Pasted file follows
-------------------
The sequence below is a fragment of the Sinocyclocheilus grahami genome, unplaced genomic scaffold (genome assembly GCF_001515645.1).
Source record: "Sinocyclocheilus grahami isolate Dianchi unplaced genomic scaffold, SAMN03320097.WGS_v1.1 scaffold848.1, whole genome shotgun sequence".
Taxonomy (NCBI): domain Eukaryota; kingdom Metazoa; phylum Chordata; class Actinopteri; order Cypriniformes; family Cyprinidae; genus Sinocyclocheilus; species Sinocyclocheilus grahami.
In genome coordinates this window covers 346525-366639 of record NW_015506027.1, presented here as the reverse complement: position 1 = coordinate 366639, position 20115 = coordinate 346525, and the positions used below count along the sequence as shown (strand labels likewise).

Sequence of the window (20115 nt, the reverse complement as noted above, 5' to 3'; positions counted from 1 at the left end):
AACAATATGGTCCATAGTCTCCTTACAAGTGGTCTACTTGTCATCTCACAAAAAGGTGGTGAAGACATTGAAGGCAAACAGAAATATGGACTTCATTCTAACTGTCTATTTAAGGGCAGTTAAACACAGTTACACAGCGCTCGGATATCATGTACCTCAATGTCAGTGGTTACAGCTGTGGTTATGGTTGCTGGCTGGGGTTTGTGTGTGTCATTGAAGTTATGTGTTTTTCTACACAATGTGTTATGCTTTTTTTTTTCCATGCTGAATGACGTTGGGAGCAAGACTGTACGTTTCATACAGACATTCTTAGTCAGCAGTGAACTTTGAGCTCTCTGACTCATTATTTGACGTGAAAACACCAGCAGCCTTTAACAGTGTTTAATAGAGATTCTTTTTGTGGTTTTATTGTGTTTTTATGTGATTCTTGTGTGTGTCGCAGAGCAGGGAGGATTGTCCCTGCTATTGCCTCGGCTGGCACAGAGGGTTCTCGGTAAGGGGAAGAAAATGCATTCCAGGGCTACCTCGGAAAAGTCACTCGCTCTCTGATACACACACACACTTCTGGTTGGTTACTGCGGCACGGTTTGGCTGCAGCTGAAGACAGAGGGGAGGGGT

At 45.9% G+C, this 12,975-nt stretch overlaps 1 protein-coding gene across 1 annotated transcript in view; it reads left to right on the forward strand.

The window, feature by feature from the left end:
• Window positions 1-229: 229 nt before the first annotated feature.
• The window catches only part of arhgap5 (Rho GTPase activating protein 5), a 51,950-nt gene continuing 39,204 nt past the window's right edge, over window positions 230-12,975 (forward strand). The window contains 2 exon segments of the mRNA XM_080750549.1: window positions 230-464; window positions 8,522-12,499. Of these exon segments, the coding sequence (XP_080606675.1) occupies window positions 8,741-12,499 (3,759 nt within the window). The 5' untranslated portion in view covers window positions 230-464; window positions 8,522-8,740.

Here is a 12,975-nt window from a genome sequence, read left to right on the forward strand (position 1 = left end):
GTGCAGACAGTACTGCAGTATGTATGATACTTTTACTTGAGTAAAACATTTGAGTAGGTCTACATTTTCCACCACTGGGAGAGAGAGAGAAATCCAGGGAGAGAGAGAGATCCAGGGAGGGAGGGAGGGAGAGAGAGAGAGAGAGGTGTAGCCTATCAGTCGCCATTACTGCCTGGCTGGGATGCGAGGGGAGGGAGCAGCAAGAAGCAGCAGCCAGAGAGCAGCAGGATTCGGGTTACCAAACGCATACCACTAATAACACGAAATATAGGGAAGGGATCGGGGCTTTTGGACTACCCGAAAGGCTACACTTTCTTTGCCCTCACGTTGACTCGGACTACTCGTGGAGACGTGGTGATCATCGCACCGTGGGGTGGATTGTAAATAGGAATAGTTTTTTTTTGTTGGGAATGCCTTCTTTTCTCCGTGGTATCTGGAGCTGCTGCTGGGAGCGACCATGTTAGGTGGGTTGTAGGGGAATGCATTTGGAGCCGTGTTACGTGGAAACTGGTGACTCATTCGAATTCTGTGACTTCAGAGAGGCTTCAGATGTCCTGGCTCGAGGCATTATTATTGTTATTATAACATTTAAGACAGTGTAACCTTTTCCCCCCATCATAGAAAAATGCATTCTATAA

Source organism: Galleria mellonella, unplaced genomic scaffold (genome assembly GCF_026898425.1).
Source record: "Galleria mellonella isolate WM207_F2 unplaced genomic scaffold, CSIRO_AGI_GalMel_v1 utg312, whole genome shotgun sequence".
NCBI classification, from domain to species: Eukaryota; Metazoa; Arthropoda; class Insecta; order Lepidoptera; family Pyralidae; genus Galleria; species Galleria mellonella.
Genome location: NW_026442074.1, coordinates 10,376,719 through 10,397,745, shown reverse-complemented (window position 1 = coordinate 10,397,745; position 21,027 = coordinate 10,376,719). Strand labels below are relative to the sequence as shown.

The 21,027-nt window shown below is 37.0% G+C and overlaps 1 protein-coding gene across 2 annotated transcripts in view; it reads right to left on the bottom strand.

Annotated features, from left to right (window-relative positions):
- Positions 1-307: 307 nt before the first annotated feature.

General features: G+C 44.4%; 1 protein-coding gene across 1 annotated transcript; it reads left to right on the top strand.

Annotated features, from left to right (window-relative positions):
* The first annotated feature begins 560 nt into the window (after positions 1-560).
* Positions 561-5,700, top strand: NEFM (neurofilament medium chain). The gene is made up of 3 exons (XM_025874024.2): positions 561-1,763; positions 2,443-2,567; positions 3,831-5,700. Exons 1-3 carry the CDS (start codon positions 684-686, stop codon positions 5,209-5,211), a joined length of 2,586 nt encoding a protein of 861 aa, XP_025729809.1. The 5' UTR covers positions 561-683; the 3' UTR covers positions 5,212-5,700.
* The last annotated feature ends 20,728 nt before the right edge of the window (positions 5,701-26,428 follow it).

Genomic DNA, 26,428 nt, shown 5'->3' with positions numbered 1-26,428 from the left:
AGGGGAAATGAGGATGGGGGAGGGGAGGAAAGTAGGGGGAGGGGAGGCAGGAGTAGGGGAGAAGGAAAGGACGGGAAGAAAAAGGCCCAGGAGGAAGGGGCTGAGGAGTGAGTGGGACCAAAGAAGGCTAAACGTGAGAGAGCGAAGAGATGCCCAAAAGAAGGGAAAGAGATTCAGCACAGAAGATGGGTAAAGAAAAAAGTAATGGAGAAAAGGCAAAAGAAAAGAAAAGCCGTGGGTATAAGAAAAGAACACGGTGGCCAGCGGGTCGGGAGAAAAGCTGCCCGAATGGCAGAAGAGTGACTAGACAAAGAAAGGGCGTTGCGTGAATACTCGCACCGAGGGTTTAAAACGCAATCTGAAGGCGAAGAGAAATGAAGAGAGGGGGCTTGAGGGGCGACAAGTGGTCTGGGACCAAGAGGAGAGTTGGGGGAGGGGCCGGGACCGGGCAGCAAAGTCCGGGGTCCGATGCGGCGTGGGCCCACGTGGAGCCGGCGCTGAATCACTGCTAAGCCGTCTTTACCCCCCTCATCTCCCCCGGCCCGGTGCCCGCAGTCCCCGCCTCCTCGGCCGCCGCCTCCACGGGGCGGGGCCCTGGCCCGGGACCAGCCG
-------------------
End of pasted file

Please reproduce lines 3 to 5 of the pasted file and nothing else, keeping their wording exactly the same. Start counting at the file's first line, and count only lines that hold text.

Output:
Taxonomy (NCBI): domain Eukaryota; kingdom Metazoa; phylum Chordata; class Actinopteri; order Cypriniformes; family Cyprinidae; genus Sinocyclocheilus; species Sinocyclocheilus grahami.
In genome coordinates this window covers 346525-366639 of record NW_015506027.1, presented here as the reverse complement: position 1 = coordinate 366639, position 20115 = coordinate 346525, and the positions used below count along the sequence as shown (strand labels likewise).

Sequence of the window (20115 nt, the reverse complement as noted above, 5' to 3'; positions counted from 1 at the left end):